Meat and poultry irradiation in the U.S. may not be as active as it was earlier this decade when electron-beam treatment of ground beef began moving from the East Coast westward thanks to the technology of the now defunct SureBeam Corp., but food irradiation in the U.S. nevertheless continues at a healthy pace.

“Omaha Steaks and Schwan’s irradiate 100% of their raw ground beef items and have done so since 2000,” says Ronald Eustice, executive director of the Minnesota Beef Council and a long-time advocate of food irradiation. “Both companies have seen beef sales rise, however, the increase is not necessarily due to irradiation. But one can conclude that the fact that they sell irradiated product has not been a negative.”

In fact, Omaha Steaks has seen its ground-beef sales double in recent years, Eustice said.

“Wegmans Food Markets, Rochester, N.Y., proudly offers irradiated fresh-ground beef in chubs and has done so for many years,” he added. “They position irradiated ground beef as a value-added product.”

The Wegmans Web site describes irradiated ground beef as follows – A Rare Opportunity: The technology that irradiates this product uses electron-beam energy to reduce harmful bacteria like E. coli. Now juicy, great-tasting burgers can be yours! Remember, your satisfaction is always guaranteed with Wegmans brand products. Signed: The Wegmans Family.”

Colorado Boxed Beef, Auburndale, Fla., also offers irradiated frozen patties through Publix in the Southeastern US. As for the availability of treated ground beef at retail outlets in the U.S., Eustice said, “Omaha Steaks has about 100 retail stores in 25 states; Wegmans is at about 85 stores in New York, Pennsylvania, Maryland, Virginia and New Jersey; and Publix has stores in the Southeast.” In the foodservice segment, Eustice said he’s unaware of any operator serving irradiated ground beef.

Perception is still reality and the consensus in the U.S. meat industry regarding the use of e-beam, gamma or x-ray technology as a food-safety measure remains lukewarm at best. “Generally, the mood can be described as cautious,” Eustice says. “Beef-industry research is focused on pre-harvest interventions, such as vaccines, antimicrobial sprays and bacteriophage, etc. None of these interventions is as effective as irradiation, which at doses commonly used will reduce pathogenic bacteria such as E. coli by 5 logs [99.999%].”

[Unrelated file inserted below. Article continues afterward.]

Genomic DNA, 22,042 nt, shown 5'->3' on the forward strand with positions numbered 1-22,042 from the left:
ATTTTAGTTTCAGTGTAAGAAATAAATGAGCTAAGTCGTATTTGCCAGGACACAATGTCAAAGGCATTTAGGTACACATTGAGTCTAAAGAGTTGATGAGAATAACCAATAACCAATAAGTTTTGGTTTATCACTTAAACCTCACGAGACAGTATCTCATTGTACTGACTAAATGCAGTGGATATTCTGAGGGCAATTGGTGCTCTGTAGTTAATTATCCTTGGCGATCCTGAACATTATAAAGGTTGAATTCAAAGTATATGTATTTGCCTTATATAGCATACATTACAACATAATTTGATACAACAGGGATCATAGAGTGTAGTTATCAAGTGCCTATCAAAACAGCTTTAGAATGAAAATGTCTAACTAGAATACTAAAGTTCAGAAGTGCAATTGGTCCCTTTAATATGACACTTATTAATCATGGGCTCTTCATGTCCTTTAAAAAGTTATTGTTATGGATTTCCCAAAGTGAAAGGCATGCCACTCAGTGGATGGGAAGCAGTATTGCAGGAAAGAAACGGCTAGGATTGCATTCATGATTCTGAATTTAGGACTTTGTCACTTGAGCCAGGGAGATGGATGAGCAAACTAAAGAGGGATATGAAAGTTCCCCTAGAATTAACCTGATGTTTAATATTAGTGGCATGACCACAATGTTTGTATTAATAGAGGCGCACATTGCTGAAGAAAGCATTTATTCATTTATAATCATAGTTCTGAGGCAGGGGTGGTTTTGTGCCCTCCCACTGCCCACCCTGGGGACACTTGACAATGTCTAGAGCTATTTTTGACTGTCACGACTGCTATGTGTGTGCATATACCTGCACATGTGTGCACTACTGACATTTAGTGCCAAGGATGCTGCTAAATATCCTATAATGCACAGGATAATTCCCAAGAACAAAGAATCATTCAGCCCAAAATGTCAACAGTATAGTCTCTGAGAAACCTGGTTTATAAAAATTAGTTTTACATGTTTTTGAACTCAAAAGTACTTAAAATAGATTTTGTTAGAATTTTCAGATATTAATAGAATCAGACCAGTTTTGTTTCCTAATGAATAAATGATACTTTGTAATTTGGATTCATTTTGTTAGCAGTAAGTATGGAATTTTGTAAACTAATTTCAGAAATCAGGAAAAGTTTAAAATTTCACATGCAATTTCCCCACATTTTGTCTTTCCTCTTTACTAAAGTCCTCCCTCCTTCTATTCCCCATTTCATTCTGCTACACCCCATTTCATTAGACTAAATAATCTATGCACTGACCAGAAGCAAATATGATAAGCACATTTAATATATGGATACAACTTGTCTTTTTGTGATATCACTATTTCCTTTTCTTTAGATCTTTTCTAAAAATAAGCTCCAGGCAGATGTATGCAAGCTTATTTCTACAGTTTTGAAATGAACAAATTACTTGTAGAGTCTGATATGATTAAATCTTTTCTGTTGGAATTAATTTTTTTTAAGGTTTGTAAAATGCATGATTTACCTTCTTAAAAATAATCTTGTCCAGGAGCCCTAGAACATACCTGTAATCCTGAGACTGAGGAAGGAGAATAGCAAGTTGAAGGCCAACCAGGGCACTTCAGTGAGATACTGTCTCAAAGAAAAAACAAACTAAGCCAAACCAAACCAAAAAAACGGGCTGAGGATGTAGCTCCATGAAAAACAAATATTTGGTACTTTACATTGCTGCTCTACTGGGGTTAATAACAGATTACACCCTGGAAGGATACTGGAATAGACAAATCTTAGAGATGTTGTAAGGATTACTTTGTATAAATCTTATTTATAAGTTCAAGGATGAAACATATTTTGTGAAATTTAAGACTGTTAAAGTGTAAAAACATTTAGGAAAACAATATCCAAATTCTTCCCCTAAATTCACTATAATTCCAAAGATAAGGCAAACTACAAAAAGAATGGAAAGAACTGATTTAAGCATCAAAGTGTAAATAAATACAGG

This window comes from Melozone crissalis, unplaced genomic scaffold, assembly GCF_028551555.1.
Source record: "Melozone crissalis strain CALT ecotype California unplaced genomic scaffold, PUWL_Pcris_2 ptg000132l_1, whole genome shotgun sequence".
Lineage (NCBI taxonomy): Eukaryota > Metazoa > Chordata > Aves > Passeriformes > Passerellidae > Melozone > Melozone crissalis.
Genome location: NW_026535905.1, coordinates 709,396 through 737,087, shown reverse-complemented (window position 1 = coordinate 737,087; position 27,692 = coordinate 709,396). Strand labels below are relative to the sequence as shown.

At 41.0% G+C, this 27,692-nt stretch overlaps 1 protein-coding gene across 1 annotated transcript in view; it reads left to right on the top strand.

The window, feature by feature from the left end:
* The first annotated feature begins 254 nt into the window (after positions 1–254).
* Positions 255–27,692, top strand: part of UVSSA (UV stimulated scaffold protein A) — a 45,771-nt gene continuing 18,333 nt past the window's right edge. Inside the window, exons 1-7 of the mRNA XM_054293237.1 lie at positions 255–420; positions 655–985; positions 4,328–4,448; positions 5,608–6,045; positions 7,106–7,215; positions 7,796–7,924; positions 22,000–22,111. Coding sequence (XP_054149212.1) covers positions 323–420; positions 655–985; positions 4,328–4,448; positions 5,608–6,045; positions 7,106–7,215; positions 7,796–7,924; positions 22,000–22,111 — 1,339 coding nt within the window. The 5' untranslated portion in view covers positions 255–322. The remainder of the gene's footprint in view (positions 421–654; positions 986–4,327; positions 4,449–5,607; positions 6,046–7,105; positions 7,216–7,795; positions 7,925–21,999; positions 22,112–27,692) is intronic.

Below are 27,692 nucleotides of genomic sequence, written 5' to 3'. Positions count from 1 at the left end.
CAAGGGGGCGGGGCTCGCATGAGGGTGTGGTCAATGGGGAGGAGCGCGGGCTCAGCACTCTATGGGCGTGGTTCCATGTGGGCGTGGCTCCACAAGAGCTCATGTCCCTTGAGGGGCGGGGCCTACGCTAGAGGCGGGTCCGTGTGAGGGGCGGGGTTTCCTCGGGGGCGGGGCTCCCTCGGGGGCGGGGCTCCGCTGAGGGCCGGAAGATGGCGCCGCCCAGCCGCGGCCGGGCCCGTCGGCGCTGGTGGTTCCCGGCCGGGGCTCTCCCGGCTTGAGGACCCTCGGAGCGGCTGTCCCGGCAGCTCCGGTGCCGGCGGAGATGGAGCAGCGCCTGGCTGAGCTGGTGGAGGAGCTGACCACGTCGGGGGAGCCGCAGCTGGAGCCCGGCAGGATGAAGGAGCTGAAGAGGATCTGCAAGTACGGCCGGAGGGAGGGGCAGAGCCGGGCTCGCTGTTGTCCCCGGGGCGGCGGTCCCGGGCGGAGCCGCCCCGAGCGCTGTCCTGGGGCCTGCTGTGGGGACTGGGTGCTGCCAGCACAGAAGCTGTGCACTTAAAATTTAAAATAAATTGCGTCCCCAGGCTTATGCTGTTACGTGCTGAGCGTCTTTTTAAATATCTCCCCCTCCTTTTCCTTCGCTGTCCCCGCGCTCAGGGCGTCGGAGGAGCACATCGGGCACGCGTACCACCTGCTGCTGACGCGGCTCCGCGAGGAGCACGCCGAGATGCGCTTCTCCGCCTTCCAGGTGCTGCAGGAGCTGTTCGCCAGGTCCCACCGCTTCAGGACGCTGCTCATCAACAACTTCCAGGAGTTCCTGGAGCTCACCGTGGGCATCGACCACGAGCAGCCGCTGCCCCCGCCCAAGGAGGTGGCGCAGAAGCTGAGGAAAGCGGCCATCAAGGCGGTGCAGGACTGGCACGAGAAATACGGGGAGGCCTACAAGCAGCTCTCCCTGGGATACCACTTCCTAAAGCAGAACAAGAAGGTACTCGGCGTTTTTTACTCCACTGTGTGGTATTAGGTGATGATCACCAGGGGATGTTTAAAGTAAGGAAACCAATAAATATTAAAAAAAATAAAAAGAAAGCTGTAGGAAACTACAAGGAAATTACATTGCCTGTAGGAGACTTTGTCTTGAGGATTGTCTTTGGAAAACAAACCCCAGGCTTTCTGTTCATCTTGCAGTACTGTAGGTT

Last year, the American Meat Institute petitioned for the use of carcass irradiation as a food-safety surface treatment. “Several other petitions are also languishing in government bureaucracy, including the “Ready to Eat” foods petition from the Grocery Manufacturers of America,” Eustice said.

During its heyday, SureBeam was driving the U.S. food irradiation movement and was making great headway. “Today, Food Technology Services Inc., Mulberry, Fla., and Sadex, Sioux City, Iowa, are the country’s two main irradiation service providers,” Eustice said.

“Omaha Steaks, Schwan’s and Wegmans are the most aggressive marketers [of irradiated meat],” he added.

However, the volume of irradiated foods being marketed in the U.S. at retail is rising because of imported exotic produce. “Mangoes from India and Mexico, guavas from Mexico, lychee and rambutan from Thailand, various items from Vietnam, purple sweet potatoes from Hawaii and several domestically grown items are arriving at supermarkets daily,” Eustice said. “The annual volume of irradiated produce exceeds 30 million pounds and has tripled since 2008.”

A ‘non-issue’
Consumer acceptance is a non-issue in the minds of those who are actively marketing irradiated food items, Eustice claimed. “The sale and construction of irradiators are being actively promoted by Canadian-based Nordion and GRAY*STAR, a firm in New Jersey,” Eustice added.

While the amount of irradiated meat and poultry sold in the U.S. has remained relatively steady at around 15 million pounds annually, the quantity of irradiated produce sold at retail has tripled during the past two years and now stands at 35 million pounds, Eustice said. “Currently, about 175 million pounds of irradiated spices are also being sold and distributed in the U.S. annually [which is about one-third of total annual spice usage in U.S.] and that quantity is expected to grow as a result of recent recalls and food borne illness outbreaks caused by meat products that were contaminated by non-irradiated spices,” he added. “The alternative technology [ethylene oxide] does not seem to be as effective as irradiation.”

Also, millions of pounds of pet treats are irradiated and marketed annually at many well-known retail and pet stores. “This is a very significant and rapidly growing use of irradiation,” Eustice said.

“Those companies that market irradiated food items have not seen consumer reluctance to purchase,” he added. “The key to consumer acceptance is ‘education, education, education’ combined with advertising and promotion.”

Looking ahead, Eustice predicted food irradiation will become a routine food-safety and disinfestation technology in the U.S. “Unfortunately, many sick children, lawsuits and bankruptcies will have to occur before irradiation takes its rightful place as the fourth pillar of public health along with pasteurization, immunization and chlorination,” Eustice added. “The greatest opportunity may be in the area of shelf-life extension to allow sea shipments instead of air. Irradiation will at least double the shelf-life of many food items.”